Preparing for a Stress Test

Coronary artery disease is the most common type of heart disease — and it’s the leading cause of death for both men and women in the United States. It isn’t easy to recognize on its own, but partnering with a cardiologist can help you enjoy a longer, healthier life.

Early identification and personalized treatment are some of the best ways to avoid heart disease complications and improve your heart health, and the right care starts with comprehensive diagnostics.

Kunal Patel, MD and our team specialize in heart care at NJ Cardiovascular Institute. We offer stress testing and other diagnostic services to uncover heart problems and get you started on a treatment plan that meets your needs.

When your stress test is scheduled

A stress test is a safe and effective way to evaluate how well your heart functions when it’s working hard. It’s often used to assess possible causes behind symptoms like chest pain, heart palpitations, and shortness of breath.

If Dr. Patel and our team suspect you may have a heart condition, a stress test helps us reach a diagnosis. Stress testing can identify conditions like arrhythmias and coronary artery disease, and may even be used to evaluate how well treatment is working.

Be sure to tell us about any medical conditions that could affect your ability to participate in a stress test, such as arthritis and other musculoskeletal conditions. Let us know if you have diabetes, because we may need to monitor your blood glucose during the test.

For accurate results, you may need to stop taking certain medications prior to your stress test. Review all the medications you take with Dr. Patel to find out if you should modify your medication schedule.

On the day of your stress test

Follow our team’s guidelines for preparation as the day of your stress test gets closer. If you’ve been instructed to stop taking certain medications for a period of time before your test, remember to do so.

Dr. Patel may request that you avoid eating for at least three to four hours before your stress test. You may also need to avoid caffeinated beverages and smoking on the day of your test.

You’ll be on a treadmill or stationary bike for up to 15 minutes during your test, so it’s important to wear comfortable clothing and shoes to your appointment. Lightweight, breathable clothes and athletic sneakers are a good choice.

What to expect during your stress test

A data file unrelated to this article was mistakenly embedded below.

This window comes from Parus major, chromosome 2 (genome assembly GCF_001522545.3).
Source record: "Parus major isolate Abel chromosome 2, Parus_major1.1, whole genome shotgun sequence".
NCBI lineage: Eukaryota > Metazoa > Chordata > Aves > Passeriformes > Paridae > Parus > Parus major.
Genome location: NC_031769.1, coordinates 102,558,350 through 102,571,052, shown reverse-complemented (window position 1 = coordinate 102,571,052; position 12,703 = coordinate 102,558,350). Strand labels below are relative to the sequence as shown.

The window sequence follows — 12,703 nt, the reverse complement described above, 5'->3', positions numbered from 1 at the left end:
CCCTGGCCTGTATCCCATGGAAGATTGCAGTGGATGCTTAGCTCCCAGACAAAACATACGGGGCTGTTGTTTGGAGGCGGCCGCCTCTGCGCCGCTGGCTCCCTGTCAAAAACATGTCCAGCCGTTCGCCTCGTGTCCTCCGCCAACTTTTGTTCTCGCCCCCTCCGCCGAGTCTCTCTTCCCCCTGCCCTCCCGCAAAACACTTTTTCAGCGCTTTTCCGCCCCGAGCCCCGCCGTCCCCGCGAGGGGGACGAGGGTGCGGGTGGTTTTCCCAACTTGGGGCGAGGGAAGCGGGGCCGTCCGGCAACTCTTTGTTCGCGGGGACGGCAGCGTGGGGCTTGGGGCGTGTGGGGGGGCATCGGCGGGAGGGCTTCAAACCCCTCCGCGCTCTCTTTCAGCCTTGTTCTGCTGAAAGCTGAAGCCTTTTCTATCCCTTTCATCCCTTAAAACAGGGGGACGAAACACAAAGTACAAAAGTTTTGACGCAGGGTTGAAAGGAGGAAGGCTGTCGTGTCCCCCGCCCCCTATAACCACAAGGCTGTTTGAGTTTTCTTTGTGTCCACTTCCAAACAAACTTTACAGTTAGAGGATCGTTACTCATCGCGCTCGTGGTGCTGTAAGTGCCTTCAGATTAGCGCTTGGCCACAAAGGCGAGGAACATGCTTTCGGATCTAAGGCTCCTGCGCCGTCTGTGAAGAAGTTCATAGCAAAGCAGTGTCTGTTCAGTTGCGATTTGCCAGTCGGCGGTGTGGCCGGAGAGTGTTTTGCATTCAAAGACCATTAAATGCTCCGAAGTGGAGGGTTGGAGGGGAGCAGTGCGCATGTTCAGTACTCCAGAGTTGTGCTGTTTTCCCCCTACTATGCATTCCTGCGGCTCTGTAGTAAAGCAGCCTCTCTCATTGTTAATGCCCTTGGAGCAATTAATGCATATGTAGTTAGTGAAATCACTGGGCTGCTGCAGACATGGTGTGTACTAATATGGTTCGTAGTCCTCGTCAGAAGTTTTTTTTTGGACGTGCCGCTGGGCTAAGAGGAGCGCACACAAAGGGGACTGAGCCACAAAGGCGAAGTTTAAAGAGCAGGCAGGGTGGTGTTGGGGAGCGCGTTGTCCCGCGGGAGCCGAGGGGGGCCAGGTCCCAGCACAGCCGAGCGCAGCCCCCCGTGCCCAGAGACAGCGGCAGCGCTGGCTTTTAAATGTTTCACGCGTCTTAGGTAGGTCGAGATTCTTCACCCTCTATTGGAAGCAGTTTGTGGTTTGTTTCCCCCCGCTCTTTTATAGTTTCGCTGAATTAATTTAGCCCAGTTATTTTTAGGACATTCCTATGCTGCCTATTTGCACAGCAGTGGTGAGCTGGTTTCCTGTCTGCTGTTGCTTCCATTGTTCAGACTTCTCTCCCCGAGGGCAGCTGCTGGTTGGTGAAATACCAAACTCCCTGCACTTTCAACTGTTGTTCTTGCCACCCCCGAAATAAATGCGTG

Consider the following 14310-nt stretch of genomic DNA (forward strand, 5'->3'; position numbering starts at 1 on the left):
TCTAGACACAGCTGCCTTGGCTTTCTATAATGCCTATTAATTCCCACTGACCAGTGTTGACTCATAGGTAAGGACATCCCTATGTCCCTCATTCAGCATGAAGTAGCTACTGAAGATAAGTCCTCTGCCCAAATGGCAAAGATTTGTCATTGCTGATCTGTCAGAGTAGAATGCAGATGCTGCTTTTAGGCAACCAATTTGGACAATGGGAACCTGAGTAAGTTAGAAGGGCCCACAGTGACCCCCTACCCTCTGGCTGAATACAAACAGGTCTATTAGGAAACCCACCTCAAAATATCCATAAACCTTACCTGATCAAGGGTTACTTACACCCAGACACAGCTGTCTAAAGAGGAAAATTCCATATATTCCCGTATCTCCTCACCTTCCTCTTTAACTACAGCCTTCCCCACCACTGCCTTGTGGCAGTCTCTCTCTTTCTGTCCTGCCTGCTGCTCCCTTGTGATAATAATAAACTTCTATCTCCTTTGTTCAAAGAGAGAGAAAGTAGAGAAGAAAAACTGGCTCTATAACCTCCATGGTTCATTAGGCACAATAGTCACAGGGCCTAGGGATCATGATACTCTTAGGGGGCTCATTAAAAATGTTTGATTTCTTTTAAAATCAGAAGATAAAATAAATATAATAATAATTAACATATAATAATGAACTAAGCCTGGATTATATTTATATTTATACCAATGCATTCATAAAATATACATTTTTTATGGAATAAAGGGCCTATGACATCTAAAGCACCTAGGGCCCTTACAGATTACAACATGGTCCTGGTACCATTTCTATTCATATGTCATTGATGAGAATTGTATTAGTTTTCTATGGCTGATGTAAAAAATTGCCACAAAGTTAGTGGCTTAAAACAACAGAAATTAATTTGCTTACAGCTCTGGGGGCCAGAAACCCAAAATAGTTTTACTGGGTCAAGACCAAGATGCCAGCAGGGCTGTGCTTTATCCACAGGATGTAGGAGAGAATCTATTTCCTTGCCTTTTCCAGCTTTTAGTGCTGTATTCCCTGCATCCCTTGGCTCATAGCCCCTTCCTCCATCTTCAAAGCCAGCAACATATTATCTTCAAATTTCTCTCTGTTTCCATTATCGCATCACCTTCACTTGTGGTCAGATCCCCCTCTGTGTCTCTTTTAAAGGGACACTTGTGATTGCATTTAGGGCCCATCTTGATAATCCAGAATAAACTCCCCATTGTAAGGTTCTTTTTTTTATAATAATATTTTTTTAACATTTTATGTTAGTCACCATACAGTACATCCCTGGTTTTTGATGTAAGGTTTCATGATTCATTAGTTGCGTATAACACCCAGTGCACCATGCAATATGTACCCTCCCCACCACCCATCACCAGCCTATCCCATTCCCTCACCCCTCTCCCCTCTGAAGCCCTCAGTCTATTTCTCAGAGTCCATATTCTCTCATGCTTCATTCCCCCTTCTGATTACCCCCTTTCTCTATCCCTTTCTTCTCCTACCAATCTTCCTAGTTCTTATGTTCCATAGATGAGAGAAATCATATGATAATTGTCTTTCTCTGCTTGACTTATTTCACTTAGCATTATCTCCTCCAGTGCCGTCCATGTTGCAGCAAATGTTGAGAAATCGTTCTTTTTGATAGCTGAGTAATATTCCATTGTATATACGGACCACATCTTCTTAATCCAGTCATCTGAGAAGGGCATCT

Most stress test appointments last about an hour, including time to prepare you for the test. When you arrive, we check your vital signs and listen to your heart and lungs. If you’ve had any chest pain leading up to the test, let our team know.

We attach electrodes to your skin so they can monitor your heart function as you exercise. Then you walk on a treadmill or pedal a stationary bike until your heart rate reaches a set target.

Dr. Patel and our team record and review your results. Once your test is complete, we discuss your results with you and use the information to develop a personalized heart health plan for you.

Stress testing is a simple, effective way to better understand your heart health. Find out more by scheduling a consultation with Dr. Patel and our team at NJ Cardiovascular Institute. To make an appointment, contact us through the online booking tool or call one of our offices in Secaucus, Newark, or Paramus, New Jersey.

You Might Also Enjoy...

5 Simple Changes to Boost Your Heart Health

The health of your heart is at the core of your overall well-being. And although heart disease is common, it doesn’t mean taking care of your heart has to be complicated. Learn about these simple changes to maximize your heart health.
The Link Between Hormonal Changes and Heart Palpitations

The Link Between Hormonal Changes and Heart Palpitations

Hormones are chemicals that act as messengers throughout your body. They influence key bodily functions — and that includes your heartbeat. Find out how natural hormonal changes can cause heart palpitations and what you can do about it.
Are Varicose Veins Dangerous to My Health?

Are Varicose Veins Dangerous to My Health?

Varicose veins can be unsightly and embarrassing — but does their presence pose a greater threat to your health? Learn more about varicose veins, possible complications, and how varicose vein treatment can make a difference.

I'm Nervous About My Stress Test: What Can I Expect?

Exercise stress tests are a safe, noninvasive way to assess your heart health. But if you’re scheduled for one, it’s normal to be nervous. Find out what to expect during your stress test and how getting one can help protect your heart health.

The Dangers of High Blood Pressure

Half of American adults have high blood pressure. But just because it's common doesn’t mean it isn’t dangerous. Learn the risks of high blood pressure and find out how proactive management can help you live a heart-healthy lifestyle.
Chest Pain During Cardio: What You Need to Know

Chest Pain During Cardio: What You Need to Know

Regular physical activity is important for staying in shape and preventing problems with your cardiovascular system. If you have pain in your chest while exercising, it could be due to a variety of conditions.